Godzilla” dominated the worldwide box office last weekend, torching pre-release tracking while racking up $93.2 million Stateside and an additional $103.4 million internationally.

The reboot of the venerable monster movie franchise stunned box office prognosticators, who credit a crafty marketing campaign, the bold decision to go with an untested director and strong word-of-mouth with turning the film into a phenomenon.

“The authenticity, the tone, the relevance of the movie to a broader audience was what allowed for this result,” said Jon Jashni, president and chief creative officer of Legendary Pictures.

Going into the weekend, “Godzilla” was said to be on pace to earn between $65 million to $70 million, but a late-breaking surge in interest pushed the film to unanticipated heights.

“Good movies rise to the occasion and this was a movie that offered something for everyone,” said Dan Fellman, president of domestic distribution at Warner Bros. “It played well in large markets, in small markets, in mid-size markets and it’s not too violent so families seemed to enjoy it.”

Unsurprisingly,  plans are already under way for a sequel. However, the success of the nuclear-age creature’s latest incarnation was hardly a foregone conclusion — just ask Roland Emmerich, who presided over a much-loathed 1998 remake.

With that in mind, here’s a look at five essential reasons the latest “Godzilla” gambit paid off.

Marketing, Marketing, Marketing

The primordial beast was front and center in trailers and posters for “Godzilla,” but there was also a strong emphasis on an eclectic cast of veteran actors that includes Bryan Cranston, Ken Watanabe and Sally Hawkins. In the case of Cranston, the film may have benefited from residual affection for the actor’s dearly departed, Emmy-winning drama about a certain high school chemistry teacher turned meth dealer.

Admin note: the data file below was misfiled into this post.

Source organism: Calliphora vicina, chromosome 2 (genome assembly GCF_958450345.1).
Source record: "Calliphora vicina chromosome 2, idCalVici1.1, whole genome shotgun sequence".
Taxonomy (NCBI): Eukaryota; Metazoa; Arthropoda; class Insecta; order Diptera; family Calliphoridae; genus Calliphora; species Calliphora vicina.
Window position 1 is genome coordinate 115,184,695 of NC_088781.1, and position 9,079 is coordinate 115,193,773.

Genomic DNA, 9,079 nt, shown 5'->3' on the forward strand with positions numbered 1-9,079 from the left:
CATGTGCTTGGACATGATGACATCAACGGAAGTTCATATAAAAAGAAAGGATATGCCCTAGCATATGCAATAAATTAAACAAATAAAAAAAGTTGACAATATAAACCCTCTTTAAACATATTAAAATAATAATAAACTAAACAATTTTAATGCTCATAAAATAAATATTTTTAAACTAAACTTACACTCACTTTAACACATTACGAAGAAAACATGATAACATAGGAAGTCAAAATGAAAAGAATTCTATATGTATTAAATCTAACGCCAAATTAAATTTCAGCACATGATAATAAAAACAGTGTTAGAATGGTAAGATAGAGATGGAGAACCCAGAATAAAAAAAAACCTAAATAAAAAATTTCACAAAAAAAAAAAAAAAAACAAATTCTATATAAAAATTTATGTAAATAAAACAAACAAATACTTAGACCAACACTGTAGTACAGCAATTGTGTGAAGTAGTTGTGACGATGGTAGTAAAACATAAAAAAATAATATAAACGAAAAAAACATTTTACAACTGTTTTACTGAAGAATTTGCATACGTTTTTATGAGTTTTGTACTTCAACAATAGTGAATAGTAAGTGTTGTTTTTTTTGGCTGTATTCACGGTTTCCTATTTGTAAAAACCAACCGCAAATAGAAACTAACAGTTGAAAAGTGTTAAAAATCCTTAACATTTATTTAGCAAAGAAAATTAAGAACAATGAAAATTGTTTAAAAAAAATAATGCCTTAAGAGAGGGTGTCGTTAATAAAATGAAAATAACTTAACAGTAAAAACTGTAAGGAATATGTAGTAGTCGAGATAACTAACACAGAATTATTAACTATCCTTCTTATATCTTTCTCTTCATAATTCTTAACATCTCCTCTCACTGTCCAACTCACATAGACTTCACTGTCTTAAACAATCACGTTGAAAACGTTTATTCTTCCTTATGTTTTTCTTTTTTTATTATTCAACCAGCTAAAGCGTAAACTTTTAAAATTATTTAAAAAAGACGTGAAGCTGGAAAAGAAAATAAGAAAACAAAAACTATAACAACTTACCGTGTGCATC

“They did a great job, not just in getting core fans, but in attracting a wider audience that may have been more interested in Bryan Cranston and ‘Breaking Bad,’” said Eric Wold, a media and entertainment analyst with B. Riley & Co.

Promotional materials stressed that this was a monster movie that was equally concerned with the men and women, fathers and sons, husbands and wives struggling to stay alive.

“They made it about more than just the monster,” said Eric Handler, a media and entertainment analyst with MKM Partners. “The trailers had some character development that made people realize this was about more than just special effects — there was a story here.”

Reviews for the film were strong, with Rotten Tomatoes awarding it a 73 percent “fresh” rating, and Warner Bros. and Legendary both say the response on social media has been largely positive despite a few quibbles from creature feature purists.

Warner Bros.’s Fellman said he became convinced that this could be a film that expanded beyond the fanboy set at this spring’s CinemaCon. The reaction among theater owners to the footage the studio shared at the annual exhibition trade show was electric, he said.

“These exhibitors tend to be older males, but the response was terrific,” Fellman said. “That’s when we hit the fast track.”

Gareth Edwards Just Joined the A-List

If the “Godzilla” director has a passion project collecting dust in a desk drawer, it’s time to brush it off, because every studio in town is going to want to be in business with him.